Two weeks ago, I was asked about the right time to say "no" to a child. Most recent opinions about this seem to suggest that delaying saying "no" has many benefits, most importantly providing a positive and nurturing environment for the child. This is certainly something to think about. I, however, do think that saying "no" will not have any detrimental effects on the child's upbringing even at an early age. In fact it can be useful. We have to keep in mind that is it CRITICAL to give children an alternatives as often as possible, and use "no" when it is regarding something potentially dangerous/serious. For example, if your child is playing with your phone, we can simply redirect him by saying "This is mummy's not yours, but here's your toy, while you hand your child something that belongs to him. If the child was trying to touch the fire/heater, saying "no" is appropriate. Explain why whenever possible.
When we are talking about parenting, we very often have to also talk about reality and practicality and not just ideals. Does that mean we are not providing our very best? Not at all!
Your young child would have heard "no" from you or others even if it not directed at him/her. Furthermore, in interactions with other adults, your child may have been told "no" directly. Thinking about cognition and the development of linguistic awareness, it makes more sense that we associate from an early age a relationship between the word "no" and its meaning. Children thrive within a structure and within a predictable environment, and some limitations are necessary.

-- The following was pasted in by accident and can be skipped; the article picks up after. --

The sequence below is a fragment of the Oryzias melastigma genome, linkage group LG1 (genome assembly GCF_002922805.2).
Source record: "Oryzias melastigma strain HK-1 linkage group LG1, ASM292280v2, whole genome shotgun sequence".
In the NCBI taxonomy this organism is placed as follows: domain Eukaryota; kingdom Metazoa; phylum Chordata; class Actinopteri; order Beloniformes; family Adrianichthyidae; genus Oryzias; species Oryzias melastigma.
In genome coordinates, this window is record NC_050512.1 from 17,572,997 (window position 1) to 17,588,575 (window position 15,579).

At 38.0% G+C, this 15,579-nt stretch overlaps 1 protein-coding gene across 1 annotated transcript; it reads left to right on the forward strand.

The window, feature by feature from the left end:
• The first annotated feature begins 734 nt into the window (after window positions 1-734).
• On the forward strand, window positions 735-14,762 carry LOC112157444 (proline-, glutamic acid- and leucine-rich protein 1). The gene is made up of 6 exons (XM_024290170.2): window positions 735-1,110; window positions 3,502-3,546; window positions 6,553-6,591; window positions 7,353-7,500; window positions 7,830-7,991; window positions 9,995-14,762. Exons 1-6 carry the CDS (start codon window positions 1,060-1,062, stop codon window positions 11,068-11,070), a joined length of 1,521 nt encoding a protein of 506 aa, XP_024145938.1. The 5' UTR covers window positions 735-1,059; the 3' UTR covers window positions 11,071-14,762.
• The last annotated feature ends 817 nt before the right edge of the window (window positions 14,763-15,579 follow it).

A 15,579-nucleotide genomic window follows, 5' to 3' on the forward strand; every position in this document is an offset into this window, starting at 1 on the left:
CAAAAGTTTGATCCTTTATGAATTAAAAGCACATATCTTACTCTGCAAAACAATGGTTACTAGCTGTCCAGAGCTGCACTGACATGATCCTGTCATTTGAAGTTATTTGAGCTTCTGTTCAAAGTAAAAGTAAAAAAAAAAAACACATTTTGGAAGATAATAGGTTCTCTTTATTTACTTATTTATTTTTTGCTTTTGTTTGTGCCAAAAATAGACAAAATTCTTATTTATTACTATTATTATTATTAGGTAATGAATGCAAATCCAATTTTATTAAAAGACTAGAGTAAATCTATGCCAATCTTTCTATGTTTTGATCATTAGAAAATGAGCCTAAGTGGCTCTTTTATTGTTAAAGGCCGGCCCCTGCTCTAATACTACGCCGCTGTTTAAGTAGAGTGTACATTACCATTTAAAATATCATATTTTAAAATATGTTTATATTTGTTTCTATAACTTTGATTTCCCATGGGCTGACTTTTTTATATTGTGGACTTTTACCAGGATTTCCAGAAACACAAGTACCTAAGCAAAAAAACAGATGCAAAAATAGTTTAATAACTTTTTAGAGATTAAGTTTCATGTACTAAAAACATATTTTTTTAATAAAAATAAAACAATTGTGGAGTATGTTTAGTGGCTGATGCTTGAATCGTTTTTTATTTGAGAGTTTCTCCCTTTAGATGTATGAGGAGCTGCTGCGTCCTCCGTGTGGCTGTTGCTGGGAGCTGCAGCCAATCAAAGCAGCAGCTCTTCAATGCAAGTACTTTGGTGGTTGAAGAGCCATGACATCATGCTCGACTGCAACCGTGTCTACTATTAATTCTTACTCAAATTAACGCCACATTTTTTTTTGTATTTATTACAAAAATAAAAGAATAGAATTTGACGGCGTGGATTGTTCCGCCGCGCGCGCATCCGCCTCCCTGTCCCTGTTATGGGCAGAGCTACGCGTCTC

Do you remember our earlier post about discipline (here)? Remember that video of the boy during the tantrum?. These types of tantrums can be seen in very young children; even younger than the expected "terrible twos" stage. When structure is in place and some rules are implemented, the tantrums can be dealt with more efficiently.
So what is our summary?
- Saying "no" can be beneficial. It builds structure and differentiates between dangerous and non dangerous behavior.
- Saying "no" also provides children with predictability, which makes them feel safe.
- Try to give alternatives whenever possible instead of "no" for very young children.
- For older children: Keep giving alternatives and show your child how to correct their own mistakes.
- Saying "no" teaches children about assertiveness and allows them to express negative emotions.
- Give children choices and teach them about consequences.